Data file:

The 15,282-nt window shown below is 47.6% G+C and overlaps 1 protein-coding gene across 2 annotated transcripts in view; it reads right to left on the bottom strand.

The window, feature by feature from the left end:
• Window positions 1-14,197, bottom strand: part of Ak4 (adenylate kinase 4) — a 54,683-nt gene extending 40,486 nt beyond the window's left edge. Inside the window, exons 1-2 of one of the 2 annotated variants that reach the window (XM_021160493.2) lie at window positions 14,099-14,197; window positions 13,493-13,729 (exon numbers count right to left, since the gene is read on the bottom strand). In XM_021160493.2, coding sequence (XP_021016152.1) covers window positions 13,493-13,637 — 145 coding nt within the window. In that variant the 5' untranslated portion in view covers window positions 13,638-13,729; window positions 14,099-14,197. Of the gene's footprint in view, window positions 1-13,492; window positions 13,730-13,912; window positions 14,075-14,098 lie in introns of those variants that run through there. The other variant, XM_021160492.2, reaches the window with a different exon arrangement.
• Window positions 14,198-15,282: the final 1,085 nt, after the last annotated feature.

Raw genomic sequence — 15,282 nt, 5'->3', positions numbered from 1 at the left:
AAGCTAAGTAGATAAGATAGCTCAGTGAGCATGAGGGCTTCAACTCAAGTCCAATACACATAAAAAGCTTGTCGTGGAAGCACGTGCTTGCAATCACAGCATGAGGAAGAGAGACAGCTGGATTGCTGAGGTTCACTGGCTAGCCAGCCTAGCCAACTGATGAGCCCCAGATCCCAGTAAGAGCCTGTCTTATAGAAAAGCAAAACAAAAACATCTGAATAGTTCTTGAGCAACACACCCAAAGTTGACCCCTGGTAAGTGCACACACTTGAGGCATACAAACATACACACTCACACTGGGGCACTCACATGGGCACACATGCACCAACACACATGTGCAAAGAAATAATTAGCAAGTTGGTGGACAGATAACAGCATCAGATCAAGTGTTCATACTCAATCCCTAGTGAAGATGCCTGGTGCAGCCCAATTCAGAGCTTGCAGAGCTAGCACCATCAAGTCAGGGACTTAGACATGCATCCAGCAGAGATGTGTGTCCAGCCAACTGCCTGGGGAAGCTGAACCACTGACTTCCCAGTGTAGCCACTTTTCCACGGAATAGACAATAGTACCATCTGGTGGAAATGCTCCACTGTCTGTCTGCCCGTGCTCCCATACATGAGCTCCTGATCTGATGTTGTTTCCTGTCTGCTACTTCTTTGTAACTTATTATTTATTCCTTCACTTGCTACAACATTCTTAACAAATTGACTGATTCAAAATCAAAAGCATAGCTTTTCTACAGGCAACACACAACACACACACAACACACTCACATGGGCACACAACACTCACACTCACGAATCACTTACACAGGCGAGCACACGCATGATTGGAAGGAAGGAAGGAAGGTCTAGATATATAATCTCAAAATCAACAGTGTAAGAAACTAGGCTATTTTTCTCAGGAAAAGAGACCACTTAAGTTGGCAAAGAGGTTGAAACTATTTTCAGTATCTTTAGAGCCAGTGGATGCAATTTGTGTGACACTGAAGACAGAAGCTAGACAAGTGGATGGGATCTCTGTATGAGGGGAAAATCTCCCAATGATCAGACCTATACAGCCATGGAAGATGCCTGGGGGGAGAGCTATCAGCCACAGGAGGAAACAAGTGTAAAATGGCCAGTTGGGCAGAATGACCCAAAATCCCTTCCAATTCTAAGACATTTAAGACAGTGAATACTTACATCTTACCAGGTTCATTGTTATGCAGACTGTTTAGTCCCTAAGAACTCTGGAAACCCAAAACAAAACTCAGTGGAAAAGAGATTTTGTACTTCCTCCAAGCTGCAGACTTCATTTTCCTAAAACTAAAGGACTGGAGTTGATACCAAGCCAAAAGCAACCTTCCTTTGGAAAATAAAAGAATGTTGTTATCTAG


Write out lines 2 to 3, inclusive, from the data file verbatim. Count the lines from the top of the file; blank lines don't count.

The window, feature by feature from the left end:
• Window positions 1-14,197, bottom strand: part of Ak4 (adenylate kinase 4) — a 54,683-nt gene extending 40,486 nt beyond the window's left edge. Inside the window, exons 1-2 of one of the 2 annotated variants that reach the window (XM_021160493.2) lie at window positions 14,099-14,197; window positions 13,493-13,729 (exon numbers count right to left, since the gene is read on the bottom strand). In XM_021160493.2, coding sequence (XP_021016152.1) covers window positions 13,493-13,637 — 145 coding nt within the window. In that variant the 5' untranslated portion in view covers window positions 13,638-13,729; window positions 14,099-14,197. Of the gene's footprint in view, window positions 1-13,492; window positions 13,730-13,912; window positions 14,075-14,098 lie in introns of those variants that run through there. The other variant, XM_021160492.2, reaches the window with a different exon arrangement.